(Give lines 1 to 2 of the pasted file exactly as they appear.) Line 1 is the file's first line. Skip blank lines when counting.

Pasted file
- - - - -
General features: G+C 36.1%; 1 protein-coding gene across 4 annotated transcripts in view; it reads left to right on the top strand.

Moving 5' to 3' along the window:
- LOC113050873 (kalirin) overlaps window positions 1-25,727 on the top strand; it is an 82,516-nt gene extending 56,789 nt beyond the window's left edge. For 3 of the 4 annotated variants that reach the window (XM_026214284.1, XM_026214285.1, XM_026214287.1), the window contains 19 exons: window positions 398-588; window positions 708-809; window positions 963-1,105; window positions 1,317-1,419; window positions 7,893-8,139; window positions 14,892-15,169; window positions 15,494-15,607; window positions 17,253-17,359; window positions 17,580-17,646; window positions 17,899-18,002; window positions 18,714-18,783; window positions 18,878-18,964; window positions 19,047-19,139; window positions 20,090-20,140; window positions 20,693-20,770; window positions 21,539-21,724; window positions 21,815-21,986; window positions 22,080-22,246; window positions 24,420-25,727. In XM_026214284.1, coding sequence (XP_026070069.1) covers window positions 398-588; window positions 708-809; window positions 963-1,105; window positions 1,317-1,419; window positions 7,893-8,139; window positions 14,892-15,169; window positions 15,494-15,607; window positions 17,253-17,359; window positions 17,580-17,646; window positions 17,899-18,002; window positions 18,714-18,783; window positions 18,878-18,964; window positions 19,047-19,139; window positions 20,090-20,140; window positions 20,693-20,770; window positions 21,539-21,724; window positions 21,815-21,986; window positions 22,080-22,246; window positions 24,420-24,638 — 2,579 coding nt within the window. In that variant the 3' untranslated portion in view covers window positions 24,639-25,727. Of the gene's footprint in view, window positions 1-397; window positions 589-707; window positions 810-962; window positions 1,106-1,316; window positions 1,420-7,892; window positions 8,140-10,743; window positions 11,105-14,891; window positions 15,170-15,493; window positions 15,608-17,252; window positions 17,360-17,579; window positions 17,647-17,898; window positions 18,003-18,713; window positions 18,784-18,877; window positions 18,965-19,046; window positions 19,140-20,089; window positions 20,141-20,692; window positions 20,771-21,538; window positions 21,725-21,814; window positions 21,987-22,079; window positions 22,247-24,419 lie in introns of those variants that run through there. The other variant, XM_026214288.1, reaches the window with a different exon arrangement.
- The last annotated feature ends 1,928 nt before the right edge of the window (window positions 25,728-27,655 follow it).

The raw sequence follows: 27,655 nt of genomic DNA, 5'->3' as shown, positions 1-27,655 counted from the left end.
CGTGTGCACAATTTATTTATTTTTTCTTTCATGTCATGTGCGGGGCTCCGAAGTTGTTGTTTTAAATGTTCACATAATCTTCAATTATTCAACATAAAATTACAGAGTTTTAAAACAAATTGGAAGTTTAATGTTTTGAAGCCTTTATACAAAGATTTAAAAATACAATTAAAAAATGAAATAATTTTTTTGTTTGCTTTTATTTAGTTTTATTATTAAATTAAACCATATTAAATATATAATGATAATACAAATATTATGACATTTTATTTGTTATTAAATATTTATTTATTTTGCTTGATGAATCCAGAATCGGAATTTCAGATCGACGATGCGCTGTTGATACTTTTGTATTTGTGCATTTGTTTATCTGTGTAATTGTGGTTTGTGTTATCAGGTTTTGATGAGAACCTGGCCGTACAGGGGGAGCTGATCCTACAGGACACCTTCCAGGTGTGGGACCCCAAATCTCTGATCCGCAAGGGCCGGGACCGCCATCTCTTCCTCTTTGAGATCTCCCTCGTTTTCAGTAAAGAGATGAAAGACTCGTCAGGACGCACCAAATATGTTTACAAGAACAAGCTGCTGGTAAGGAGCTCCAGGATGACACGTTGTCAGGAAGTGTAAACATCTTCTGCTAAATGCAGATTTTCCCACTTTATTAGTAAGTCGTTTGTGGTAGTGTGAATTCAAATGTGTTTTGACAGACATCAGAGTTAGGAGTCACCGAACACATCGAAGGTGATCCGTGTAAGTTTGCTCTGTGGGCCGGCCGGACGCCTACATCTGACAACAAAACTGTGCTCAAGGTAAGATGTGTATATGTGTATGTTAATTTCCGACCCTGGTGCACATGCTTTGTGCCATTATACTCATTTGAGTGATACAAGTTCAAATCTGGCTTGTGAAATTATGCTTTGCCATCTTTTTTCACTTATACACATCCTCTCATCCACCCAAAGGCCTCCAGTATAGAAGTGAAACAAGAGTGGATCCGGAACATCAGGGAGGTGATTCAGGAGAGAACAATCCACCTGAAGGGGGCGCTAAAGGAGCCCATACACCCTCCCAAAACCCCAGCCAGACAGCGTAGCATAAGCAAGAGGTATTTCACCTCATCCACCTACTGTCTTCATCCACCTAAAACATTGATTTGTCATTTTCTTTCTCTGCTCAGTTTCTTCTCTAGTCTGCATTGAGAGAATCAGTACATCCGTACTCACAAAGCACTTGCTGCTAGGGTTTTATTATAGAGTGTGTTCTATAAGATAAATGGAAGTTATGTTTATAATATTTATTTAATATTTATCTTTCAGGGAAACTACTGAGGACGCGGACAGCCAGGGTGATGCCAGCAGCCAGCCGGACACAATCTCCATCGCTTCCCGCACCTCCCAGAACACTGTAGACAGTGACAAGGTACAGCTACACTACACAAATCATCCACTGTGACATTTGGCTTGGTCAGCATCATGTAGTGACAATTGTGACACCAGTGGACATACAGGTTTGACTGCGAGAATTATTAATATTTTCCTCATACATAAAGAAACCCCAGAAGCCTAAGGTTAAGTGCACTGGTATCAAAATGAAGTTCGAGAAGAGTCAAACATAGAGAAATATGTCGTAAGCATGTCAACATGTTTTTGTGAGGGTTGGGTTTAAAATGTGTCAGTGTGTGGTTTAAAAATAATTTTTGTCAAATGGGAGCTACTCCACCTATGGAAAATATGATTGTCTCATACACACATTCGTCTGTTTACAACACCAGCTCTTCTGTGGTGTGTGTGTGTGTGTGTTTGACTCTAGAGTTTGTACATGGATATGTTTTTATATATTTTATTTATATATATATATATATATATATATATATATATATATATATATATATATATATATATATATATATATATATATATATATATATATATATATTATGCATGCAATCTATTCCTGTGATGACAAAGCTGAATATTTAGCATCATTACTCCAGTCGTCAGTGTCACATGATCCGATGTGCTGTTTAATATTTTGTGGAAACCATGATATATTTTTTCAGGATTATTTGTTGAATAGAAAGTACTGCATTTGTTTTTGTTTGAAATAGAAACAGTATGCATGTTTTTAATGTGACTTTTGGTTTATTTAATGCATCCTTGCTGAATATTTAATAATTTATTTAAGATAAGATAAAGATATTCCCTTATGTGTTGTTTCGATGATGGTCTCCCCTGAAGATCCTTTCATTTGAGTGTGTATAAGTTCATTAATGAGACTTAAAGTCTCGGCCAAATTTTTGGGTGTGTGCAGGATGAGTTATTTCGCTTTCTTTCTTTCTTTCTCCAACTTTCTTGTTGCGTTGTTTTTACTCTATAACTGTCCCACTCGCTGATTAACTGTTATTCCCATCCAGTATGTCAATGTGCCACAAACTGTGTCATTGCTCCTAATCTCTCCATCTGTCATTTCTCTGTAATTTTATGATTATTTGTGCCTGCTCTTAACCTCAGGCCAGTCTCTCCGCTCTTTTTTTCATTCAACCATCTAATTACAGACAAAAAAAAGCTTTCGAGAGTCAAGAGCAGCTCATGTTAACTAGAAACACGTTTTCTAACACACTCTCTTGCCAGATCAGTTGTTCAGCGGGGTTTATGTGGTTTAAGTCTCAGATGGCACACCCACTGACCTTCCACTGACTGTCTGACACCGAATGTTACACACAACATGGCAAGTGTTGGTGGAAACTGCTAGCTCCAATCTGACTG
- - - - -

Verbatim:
General features: G+C 36.1%; 1 protein-coding gene across 4 annotated transcripts in view; it reads left to right on the top strand.

Moving 5' to 3' along the window: